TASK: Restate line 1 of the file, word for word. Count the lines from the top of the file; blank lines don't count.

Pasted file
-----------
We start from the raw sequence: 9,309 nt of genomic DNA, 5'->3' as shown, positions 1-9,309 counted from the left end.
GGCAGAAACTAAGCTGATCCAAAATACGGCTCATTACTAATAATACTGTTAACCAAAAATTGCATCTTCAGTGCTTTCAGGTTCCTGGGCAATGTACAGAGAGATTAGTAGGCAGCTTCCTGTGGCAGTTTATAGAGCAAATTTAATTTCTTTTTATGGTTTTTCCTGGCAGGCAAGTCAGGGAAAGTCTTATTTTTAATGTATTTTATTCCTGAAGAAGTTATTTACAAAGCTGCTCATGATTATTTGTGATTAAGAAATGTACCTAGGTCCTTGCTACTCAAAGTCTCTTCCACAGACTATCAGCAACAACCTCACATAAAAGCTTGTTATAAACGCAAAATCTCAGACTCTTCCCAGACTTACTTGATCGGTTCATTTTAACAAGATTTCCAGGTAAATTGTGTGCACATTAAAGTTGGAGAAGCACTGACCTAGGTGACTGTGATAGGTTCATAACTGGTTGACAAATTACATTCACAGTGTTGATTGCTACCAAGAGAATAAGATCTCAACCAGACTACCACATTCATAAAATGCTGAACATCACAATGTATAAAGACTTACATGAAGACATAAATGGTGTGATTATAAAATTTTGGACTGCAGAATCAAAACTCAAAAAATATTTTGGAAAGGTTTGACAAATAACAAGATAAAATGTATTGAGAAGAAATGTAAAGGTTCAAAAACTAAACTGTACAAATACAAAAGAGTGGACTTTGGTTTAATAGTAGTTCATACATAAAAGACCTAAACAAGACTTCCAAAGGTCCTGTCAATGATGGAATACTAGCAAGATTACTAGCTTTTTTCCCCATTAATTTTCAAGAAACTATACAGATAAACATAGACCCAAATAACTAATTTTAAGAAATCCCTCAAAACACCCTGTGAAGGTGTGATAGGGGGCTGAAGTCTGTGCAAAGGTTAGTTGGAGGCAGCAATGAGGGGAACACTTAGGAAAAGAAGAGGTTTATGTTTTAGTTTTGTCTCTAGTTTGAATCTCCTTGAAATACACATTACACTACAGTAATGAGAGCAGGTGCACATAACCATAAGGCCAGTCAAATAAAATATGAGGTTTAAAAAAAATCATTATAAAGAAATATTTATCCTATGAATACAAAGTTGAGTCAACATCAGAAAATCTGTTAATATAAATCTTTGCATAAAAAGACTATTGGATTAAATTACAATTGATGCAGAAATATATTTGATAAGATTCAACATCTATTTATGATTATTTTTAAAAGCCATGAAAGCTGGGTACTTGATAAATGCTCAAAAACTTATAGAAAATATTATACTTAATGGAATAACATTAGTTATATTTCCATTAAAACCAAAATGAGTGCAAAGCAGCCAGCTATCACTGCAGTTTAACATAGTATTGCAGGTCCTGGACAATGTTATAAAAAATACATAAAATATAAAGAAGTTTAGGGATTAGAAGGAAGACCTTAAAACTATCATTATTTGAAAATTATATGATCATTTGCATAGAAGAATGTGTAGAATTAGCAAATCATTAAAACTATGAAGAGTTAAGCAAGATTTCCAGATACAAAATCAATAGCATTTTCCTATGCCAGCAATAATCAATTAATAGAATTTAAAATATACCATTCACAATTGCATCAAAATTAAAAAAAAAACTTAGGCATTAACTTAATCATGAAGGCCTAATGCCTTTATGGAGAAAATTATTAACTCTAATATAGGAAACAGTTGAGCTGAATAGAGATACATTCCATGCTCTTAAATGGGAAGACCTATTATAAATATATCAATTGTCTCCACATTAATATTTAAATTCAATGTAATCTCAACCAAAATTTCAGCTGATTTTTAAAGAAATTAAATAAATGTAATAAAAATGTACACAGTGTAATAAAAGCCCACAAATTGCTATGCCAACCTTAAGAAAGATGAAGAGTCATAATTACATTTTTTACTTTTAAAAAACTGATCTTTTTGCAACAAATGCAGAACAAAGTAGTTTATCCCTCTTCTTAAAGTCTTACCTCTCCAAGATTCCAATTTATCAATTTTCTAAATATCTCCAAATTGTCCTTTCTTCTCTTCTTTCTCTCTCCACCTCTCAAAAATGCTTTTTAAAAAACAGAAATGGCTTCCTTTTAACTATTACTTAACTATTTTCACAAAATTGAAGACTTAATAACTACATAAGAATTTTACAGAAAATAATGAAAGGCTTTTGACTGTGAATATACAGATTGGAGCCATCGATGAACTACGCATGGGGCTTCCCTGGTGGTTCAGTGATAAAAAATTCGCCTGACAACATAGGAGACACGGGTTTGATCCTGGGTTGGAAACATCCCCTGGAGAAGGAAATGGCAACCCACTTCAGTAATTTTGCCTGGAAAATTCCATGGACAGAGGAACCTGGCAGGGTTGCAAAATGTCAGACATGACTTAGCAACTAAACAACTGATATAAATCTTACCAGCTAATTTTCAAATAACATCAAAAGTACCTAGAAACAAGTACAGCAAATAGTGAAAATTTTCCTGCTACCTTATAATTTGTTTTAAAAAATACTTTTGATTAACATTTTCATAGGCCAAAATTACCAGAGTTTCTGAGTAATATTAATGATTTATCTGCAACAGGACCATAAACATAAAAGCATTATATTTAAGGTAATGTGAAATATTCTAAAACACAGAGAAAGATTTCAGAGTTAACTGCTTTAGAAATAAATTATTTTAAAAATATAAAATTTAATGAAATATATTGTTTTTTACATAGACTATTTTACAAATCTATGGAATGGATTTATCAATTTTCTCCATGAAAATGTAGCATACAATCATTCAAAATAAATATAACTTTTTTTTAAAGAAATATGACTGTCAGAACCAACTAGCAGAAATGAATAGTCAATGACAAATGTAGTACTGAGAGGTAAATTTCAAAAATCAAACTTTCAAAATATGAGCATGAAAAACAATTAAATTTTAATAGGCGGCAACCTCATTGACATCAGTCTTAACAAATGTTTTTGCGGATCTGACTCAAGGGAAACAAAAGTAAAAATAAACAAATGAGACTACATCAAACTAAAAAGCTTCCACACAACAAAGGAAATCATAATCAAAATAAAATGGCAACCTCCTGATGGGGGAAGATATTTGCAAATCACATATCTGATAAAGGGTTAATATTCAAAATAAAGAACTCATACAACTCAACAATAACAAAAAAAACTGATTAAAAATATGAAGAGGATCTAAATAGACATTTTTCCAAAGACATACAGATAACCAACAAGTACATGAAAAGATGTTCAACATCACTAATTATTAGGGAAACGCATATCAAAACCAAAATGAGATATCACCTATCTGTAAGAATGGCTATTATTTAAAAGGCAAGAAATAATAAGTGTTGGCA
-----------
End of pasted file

We start from the raw sequence: 9,309 nt of genomic DNA, 5'->3' as shown, positions 1-9,309 counted from the left end.